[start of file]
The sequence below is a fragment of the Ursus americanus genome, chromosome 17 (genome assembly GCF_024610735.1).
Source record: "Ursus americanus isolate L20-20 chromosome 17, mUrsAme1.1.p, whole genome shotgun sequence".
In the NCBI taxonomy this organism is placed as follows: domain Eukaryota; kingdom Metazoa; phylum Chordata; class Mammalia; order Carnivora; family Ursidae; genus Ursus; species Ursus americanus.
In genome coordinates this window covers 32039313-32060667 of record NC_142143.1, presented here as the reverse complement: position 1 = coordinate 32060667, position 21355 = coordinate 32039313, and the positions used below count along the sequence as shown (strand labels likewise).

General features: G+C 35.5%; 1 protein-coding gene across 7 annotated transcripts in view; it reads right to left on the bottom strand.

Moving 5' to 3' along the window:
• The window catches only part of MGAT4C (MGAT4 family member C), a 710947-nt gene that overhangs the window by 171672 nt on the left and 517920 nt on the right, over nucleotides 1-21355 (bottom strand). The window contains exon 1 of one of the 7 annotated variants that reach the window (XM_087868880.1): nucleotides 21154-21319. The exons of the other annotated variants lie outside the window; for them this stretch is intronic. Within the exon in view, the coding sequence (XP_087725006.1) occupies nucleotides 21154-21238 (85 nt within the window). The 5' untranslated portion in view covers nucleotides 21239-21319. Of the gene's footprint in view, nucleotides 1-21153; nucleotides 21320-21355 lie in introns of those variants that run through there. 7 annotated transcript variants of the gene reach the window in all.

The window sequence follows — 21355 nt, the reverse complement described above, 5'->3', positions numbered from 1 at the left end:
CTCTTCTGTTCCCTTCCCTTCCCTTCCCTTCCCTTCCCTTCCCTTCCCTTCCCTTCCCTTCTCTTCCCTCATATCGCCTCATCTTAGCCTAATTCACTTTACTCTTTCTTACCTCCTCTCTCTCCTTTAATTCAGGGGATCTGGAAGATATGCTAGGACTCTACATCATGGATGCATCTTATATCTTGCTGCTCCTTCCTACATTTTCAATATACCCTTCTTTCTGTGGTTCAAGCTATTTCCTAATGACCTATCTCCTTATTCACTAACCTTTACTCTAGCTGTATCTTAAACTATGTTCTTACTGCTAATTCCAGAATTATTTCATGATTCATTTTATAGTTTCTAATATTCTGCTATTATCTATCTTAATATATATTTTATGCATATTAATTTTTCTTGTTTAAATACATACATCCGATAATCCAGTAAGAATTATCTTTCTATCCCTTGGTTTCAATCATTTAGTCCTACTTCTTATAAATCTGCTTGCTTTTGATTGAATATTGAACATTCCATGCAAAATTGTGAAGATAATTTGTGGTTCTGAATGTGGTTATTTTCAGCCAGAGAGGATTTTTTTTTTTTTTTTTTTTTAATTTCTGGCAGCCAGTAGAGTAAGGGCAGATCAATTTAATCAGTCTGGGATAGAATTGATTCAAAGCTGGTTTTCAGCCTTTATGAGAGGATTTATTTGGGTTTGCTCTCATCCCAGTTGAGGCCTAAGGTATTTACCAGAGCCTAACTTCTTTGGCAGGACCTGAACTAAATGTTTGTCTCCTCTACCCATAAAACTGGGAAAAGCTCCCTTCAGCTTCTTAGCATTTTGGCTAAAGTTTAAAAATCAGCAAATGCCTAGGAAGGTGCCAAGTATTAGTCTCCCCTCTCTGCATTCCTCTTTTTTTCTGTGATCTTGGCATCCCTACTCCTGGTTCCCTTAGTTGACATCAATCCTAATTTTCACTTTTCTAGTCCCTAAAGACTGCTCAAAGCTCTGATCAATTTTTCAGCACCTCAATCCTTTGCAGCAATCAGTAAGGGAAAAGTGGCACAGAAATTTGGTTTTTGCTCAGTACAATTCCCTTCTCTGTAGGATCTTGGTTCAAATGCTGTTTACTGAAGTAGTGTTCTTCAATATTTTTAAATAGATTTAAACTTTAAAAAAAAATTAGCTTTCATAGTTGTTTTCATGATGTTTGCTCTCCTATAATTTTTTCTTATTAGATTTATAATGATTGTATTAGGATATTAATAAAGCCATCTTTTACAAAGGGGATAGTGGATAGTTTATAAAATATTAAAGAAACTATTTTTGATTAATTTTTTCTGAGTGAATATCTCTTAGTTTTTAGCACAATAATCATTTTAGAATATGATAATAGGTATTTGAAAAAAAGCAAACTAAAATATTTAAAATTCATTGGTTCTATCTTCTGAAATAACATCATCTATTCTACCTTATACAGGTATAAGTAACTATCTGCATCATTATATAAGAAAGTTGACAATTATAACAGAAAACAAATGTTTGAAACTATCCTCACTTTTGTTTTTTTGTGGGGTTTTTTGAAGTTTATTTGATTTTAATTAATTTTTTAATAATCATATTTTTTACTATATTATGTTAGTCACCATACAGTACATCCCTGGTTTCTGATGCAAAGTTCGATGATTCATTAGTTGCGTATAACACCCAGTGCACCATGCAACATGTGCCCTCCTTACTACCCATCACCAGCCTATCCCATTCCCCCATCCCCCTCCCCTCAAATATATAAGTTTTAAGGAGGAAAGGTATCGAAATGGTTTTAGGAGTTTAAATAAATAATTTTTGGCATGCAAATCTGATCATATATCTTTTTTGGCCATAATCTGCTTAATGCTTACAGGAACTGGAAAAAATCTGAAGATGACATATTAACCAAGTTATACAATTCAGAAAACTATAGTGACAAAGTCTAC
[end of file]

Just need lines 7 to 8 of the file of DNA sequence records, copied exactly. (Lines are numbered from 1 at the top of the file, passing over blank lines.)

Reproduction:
• The window catches only part of MGAT4C (MGAT4 family member C), a 710947-nt gene that overhangs the window by 171672 nt on the left and 517920 nt on the right, over nucleotides 1-21355 (bottom strand). The window contains exon 1 of one of the 7 annotated variants that reach the window (XM_087868880.1): nucleotides 21154-21319. The exons of the other annotated variants lie outside the window; for them this stretch is intronic. Within the exon in view, the coding sequence (XP_087725006.1) occupies nucleotides 21154-21238 (85 nt within the window). The 5' untranslated portion in view covers nucleotides 21239-21319. Of the gene's footprint in view, nucleotides 1-21153; nucleotides 21320-21355 lie in introns of those variants that run through there. 7 annotated transcript variants of the gene reach the window in all.

The window sequence follows — 21355 nt, the reverse complement described above, 5'->3', positions numbered from 1 at the left end: